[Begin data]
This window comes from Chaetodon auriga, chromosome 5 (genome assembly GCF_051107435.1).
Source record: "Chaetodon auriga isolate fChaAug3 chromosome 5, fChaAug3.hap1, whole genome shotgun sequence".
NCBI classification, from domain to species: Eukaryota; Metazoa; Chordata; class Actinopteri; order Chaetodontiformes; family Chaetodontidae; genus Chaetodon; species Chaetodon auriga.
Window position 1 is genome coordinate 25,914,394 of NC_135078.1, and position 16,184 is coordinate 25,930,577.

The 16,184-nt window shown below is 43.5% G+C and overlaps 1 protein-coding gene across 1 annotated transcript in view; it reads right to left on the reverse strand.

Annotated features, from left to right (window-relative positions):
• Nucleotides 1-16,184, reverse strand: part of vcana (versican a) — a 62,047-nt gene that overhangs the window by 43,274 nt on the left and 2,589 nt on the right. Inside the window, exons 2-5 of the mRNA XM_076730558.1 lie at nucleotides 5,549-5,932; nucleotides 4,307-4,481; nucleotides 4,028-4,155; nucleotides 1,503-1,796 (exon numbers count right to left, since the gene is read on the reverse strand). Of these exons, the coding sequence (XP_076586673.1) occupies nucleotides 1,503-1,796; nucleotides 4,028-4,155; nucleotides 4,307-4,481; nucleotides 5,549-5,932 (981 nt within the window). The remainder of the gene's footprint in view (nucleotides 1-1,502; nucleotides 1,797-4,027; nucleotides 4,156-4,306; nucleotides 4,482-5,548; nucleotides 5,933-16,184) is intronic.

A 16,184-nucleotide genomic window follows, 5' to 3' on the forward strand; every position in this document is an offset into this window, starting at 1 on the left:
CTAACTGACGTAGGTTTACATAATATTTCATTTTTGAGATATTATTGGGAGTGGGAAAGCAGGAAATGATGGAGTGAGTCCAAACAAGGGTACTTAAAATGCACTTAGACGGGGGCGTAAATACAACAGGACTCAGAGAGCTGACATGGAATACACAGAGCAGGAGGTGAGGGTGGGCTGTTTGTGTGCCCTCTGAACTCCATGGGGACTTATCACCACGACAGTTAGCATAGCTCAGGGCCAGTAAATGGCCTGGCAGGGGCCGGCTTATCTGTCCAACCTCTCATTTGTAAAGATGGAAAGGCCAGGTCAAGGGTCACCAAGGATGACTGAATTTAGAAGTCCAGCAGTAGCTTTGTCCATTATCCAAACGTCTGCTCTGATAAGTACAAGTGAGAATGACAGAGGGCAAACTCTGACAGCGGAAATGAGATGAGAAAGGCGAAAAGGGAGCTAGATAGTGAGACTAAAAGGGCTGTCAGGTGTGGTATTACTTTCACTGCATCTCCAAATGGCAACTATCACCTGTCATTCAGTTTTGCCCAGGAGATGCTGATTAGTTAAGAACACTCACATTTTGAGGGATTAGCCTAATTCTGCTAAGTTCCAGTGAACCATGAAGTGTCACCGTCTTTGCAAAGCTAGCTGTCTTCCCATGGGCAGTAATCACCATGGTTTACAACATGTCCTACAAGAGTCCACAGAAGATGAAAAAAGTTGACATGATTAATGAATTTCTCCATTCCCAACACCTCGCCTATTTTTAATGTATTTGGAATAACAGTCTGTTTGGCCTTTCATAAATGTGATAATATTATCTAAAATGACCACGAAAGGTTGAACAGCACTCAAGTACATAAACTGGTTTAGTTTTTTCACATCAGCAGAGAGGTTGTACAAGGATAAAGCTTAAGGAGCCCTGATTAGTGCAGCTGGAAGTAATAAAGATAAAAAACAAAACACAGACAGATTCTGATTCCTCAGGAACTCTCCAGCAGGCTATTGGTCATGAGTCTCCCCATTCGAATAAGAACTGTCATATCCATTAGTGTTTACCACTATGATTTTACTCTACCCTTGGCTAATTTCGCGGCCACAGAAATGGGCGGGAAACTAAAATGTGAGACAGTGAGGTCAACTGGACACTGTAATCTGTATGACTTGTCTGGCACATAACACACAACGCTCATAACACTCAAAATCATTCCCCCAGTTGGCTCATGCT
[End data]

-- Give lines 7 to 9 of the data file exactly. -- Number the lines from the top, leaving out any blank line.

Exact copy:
• Nucleotides 1-16,184, reverse strand: part of vcana (versican a) — a 62,047-nt gene that overhangs the window by 43,274 nt on the left and 2,589 nt on the right. Inside the window, exons 2-5 of the mRNA XM_076730558.1 lie at nucleotides 5,549-5,932; nucleotides 4,307-4,481; nucleotides 4,028-4,155; nucleotides 1,503-1,796 (exon numbers count right to left, since the gene is read on the reverse strand). Of these exons, the coding sequence (XP_076586673.1) occupies nucleotides 1,503-1,796; nucleotides 4,028-4,155; nucleotides 4,307-4,481; nucleotides 5,549-5,932 (981 nt within the window). The remainder of the gene's footprint in view (nucleotides 1-1,502; nucleotides 1,797-4,027; nucleotides 4,156-4,306; nucleotides 4,482-5,548; nucleotides 5,933-16,184) is intronic.

A 16,184-nucleotide genomic window follows, 5' to 3' on the forward strand; every position in this document is an offset into this window, starting at 1 on the left:
CTAACTGACGTAGGTTTACATAATATTTCATTTTTGAGATATTATTGGGAGTGGGAAAGCAGGAAATGATGGAGTGAGTCCAAACAAGGGTACTTAAAATGCACTTAGACGGGGGCGTAAATACAACAGGACTCAGAGAGCTGACATGGAATACACAGAGCAGGAGGTGAGGGTGGGCTGTTTGTGTGCCCTCTGAACTCCATGGGGACTTATCACCACGACAGTTAGCATAGCTCAGGGCCAGTAAATGGCCTGGCAGGGGCCGGCTTATCTGTCCAACCTCTCATTTGTAAAGATGGAAAGGCCAGGTCAAGGGTCACCAAGGATGACTGAATTTAGAAGTCCAGCAGTAGCTTTGTCCATTATCCAAACGTCTGCTCTGATAAGTACAAGTGAGAATGACAGAGGGCAAACTCTGACAGCGGAAATGAGATGAGAAAGGCGAAAAGGGAGCTAGATAGTGAGACTAAAAGGGCTGTCAGGTGTGGTATTACTTTCACTGCATCTCCAAATGGCAACTATCACCTGTCATTCAGTTTTGCCCAGGAGATGCTGATTAGTTAAGAACACTCACATTTTGAGGGATTAGCCTAATTCTGCTAAGTTCCAGTGAACCATGAAGTGTCACCGTCTTTGCAAAGCTAGCTGTCTTCCCATGGGCAGTAATCACCATGGTTTACAACATGTCCTACAAGAGTCCACAGAAGATGAAAAAAGTTGACATGATTAATGAATTTCTCCATTCCCAACACCTCGCCTATTTTTAATGTATTTGGAATAACAGTCTGTTTGGCCTTTCATAAATGTGATAATATTATCTAAAATGACCACGAAAGGTTGAACAGCACTCAAGTACATAAACTGGTTTAGTTTTTTCACATCAGCAGAGAGGTTGTACAAGGATAAAGCTTAAGGAGCCCTGATTAGTGCAGCTGGAAGTAATAAAGATAAAAAACAAAACACAGACAGATTCTGATTCCTCAGGAACTCTCCAGCAGGCTATTGGTCATGAGTCTCCCCATTCGAATAAGAACTGTCATATCCATTAGTGTTTACCACTATGATTTTACTCTACCCTTGGCTAATTTCGCGGCCACAGAAATGGGCGGGAAACTAAAATGTGAGACAGTGAGGTCAACTGGACACTGTAATCTGTATGACTTGTCTGGCACATAACACACAACGCTCATAACACTCAAAATCATTCCCCCAGTTGGCTCATGCT